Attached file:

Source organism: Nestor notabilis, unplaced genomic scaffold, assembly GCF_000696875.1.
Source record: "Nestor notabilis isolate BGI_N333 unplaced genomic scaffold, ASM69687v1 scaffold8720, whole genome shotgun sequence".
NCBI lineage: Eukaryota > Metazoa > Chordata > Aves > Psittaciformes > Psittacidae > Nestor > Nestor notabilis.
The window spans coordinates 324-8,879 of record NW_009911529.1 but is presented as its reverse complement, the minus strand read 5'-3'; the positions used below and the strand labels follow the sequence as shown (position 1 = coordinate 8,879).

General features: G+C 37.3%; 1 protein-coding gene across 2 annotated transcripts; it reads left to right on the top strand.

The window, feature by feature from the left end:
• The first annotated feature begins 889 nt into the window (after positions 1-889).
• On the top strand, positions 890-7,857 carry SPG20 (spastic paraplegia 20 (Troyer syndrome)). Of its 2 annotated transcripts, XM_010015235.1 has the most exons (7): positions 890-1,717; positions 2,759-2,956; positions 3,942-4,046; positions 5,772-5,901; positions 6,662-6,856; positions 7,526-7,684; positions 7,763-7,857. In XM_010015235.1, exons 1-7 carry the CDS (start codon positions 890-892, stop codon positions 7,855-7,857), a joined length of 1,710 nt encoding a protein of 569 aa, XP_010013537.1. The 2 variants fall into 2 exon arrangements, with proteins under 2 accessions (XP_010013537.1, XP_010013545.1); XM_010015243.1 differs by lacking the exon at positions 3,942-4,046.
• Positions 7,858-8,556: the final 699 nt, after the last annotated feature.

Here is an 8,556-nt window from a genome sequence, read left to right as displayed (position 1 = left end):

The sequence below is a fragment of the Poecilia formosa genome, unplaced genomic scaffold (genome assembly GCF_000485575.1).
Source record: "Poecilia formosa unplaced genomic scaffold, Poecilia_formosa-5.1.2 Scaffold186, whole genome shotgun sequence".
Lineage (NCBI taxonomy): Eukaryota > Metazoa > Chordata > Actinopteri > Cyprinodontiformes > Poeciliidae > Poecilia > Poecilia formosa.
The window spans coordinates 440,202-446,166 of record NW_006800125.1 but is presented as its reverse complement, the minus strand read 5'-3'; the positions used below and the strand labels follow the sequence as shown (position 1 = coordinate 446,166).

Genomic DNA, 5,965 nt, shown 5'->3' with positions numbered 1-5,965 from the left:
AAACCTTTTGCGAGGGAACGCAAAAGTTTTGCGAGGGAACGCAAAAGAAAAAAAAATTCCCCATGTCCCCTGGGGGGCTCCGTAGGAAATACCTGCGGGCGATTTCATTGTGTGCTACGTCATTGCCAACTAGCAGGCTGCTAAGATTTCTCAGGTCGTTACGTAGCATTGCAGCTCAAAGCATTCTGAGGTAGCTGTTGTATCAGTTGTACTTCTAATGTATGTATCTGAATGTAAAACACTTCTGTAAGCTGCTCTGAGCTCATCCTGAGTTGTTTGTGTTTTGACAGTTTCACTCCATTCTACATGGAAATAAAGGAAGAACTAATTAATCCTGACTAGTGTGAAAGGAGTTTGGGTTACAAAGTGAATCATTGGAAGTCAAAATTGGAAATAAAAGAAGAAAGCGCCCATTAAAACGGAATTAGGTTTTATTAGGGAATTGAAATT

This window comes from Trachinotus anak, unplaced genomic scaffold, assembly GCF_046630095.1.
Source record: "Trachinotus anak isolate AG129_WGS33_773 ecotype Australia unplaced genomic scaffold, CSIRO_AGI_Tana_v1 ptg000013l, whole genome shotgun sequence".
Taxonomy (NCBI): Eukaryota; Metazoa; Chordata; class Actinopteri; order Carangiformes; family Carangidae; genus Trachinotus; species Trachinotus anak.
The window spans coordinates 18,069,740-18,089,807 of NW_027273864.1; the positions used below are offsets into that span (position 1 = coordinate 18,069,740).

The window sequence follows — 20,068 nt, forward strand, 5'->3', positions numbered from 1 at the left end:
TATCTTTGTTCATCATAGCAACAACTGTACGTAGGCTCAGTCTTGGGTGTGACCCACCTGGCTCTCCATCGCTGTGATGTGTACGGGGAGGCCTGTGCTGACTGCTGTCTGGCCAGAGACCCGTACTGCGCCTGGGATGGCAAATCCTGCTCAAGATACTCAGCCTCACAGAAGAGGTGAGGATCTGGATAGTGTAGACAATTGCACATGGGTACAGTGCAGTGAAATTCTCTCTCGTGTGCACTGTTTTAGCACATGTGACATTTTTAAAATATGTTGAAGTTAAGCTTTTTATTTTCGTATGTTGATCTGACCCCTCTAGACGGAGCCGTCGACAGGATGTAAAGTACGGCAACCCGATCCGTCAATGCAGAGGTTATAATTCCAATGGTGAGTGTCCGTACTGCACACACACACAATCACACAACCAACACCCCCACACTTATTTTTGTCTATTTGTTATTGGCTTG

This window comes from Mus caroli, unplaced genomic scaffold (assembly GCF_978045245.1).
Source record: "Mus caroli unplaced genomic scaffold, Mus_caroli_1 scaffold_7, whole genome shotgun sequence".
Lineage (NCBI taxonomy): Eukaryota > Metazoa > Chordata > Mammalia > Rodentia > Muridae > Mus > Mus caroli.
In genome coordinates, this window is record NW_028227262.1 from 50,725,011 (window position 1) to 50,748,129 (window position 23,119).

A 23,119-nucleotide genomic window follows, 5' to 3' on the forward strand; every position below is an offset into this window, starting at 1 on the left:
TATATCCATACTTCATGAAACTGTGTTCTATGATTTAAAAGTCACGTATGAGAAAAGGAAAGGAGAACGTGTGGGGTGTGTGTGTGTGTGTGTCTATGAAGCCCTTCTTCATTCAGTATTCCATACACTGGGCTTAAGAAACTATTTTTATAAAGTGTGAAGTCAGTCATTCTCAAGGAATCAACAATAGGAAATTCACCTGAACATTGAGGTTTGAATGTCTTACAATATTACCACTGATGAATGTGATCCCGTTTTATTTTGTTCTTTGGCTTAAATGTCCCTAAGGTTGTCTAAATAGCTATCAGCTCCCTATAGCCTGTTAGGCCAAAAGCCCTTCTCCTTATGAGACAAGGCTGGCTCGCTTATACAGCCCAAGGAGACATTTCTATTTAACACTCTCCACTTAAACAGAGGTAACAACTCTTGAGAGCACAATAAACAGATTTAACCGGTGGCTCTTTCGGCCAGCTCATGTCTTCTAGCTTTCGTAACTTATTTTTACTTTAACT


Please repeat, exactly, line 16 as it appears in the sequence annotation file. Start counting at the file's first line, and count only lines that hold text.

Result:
AAACCTTTTGCGAGGGAACGCAAAAGTTTTGCGAGGGAACGCAAAAGAAAAAAAAATTCCCCATGTCCCCTGGGGGGCTCCGTAGGAAATACCTGCGGGCGATTTCATTGTGTGCTACGTCATTGCCAACTAGCAGGCTGCTAAGATTTCTCAGGTCGTTACGTAGCATTGCAGCTCAAAGCATTCTGAGGTAGCTGTTGTATCAGTTGTACTTCTAATGTATGTATCTGAATGTAAAACACTTCTGTAAGCTGCTCTGAGCTCATCCTGAGTTGTTTGTGTTTTGACAGTTTCACTCCATTCTACATGGAAATAAAGGAAGAACTAATTAATCCTGACTAGTGTGAAAGGAGTTTGGGTTACAAAGTGAATCATTGGAAGTCAAAATTGGAAATAAAAGAAGAAAGCGCCCATTAAAACGGAATTAGGTTTTATTAGGGAATTGAAATT